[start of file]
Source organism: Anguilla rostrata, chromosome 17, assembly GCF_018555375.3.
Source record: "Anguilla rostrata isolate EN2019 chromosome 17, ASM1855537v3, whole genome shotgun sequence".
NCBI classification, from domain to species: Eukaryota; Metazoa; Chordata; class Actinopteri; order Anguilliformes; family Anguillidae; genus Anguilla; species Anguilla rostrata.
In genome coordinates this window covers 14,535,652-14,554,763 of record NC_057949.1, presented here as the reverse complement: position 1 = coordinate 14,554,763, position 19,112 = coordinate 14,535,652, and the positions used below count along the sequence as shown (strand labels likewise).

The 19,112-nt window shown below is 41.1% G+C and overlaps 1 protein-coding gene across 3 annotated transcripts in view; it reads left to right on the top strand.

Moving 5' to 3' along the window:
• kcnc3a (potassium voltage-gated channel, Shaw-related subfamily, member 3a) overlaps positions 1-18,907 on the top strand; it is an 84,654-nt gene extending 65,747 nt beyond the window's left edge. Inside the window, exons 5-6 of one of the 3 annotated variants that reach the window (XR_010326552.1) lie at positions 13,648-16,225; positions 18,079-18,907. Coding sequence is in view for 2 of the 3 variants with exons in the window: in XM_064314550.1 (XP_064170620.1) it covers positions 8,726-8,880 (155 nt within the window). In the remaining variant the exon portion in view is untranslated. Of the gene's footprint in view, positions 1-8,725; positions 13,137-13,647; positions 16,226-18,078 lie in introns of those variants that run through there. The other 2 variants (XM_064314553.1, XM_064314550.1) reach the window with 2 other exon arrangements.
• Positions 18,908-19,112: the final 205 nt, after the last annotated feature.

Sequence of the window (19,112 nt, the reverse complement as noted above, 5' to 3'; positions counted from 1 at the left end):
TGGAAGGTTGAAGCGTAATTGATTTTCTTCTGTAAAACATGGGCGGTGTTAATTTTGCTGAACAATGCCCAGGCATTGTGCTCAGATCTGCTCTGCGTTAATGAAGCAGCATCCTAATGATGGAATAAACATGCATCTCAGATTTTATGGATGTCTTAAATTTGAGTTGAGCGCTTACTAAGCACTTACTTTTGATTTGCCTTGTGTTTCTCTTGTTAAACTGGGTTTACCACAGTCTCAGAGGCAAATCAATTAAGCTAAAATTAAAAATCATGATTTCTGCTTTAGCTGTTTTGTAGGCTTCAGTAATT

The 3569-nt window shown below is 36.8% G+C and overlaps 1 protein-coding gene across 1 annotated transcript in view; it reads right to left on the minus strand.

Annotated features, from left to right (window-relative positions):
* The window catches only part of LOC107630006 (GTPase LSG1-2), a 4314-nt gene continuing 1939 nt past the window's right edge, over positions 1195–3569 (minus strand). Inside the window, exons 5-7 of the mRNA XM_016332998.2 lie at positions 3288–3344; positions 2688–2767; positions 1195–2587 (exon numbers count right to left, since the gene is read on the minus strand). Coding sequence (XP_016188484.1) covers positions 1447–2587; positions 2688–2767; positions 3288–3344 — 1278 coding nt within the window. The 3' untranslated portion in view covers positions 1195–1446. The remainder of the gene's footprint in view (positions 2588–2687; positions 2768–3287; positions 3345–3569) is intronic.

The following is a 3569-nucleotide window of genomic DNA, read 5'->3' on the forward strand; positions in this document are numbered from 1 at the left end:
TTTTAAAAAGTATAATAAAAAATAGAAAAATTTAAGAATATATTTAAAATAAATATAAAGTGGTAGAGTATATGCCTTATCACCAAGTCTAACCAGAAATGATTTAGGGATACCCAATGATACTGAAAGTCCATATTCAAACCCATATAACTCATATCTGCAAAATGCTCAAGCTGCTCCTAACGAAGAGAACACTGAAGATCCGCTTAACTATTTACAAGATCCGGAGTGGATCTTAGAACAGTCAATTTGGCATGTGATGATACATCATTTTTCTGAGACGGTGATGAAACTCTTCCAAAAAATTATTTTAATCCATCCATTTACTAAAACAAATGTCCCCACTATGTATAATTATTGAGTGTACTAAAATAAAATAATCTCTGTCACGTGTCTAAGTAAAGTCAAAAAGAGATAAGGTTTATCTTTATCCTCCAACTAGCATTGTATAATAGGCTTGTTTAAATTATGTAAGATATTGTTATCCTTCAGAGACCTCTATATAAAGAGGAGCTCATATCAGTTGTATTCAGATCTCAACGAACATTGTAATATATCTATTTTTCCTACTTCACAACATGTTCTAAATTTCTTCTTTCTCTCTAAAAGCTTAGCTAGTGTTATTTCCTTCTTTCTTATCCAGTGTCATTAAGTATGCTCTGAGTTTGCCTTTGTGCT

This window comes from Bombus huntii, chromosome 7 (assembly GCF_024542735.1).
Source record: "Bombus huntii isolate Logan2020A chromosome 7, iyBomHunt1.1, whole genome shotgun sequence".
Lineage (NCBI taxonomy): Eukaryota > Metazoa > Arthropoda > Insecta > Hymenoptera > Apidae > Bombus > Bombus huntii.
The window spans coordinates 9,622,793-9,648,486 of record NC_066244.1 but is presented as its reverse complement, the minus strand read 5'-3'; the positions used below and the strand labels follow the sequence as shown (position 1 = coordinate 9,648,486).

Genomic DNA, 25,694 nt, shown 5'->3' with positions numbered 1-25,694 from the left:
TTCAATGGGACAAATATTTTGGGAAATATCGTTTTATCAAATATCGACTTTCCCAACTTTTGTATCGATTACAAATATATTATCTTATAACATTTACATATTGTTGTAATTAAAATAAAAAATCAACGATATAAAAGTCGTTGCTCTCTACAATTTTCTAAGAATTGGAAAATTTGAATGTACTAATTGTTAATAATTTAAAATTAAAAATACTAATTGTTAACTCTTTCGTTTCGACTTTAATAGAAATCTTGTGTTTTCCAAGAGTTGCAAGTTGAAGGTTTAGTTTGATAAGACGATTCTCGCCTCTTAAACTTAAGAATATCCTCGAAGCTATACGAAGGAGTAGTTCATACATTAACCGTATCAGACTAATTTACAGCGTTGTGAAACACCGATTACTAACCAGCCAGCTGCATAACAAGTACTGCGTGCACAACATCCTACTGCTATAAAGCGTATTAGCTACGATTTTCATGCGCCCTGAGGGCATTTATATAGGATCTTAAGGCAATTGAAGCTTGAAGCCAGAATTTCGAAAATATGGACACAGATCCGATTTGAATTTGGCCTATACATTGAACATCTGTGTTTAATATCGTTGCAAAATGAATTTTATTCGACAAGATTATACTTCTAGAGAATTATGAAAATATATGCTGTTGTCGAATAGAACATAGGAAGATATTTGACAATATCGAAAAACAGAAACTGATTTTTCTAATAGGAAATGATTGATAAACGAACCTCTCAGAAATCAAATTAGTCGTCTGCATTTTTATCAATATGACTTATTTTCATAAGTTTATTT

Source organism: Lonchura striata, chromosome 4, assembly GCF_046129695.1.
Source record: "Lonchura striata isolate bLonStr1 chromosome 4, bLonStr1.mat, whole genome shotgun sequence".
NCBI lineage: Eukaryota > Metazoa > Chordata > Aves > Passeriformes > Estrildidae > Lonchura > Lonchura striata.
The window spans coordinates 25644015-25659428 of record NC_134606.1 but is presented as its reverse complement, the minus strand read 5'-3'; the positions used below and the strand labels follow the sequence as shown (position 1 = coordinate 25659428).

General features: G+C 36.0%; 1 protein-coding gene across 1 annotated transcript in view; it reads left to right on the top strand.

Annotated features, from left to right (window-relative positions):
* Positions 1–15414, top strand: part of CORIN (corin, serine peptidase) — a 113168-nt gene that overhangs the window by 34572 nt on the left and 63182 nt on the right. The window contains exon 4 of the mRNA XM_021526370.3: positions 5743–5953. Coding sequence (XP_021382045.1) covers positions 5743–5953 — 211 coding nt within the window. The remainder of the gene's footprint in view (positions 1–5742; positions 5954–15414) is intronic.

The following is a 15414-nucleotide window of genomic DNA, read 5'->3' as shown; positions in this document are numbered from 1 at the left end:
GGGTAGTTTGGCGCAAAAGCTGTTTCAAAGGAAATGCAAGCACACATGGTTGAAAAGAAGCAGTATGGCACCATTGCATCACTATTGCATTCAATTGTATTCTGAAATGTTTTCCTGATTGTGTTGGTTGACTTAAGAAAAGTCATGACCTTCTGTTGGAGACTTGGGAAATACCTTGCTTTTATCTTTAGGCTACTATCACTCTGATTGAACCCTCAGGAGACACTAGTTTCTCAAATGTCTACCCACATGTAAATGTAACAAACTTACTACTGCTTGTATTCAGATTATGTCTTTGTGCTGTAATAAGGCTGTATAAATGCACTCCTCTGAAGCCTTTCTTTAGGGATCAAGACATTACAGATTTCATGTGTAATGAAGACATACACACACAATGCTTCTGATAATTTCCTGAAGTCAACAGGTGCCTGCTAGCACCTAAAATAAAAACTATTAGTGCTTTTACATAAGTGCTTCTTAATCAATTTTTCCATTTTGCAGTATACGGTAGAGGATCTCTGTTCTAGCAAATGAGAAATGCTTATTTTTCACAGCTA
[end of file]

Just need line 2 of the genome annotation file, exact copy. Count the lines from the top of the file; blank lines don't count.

Source record: "Anguilla rostrata isolate EN2019 chromosome 17, ASM1855537v3, whole genome shotgun sequence".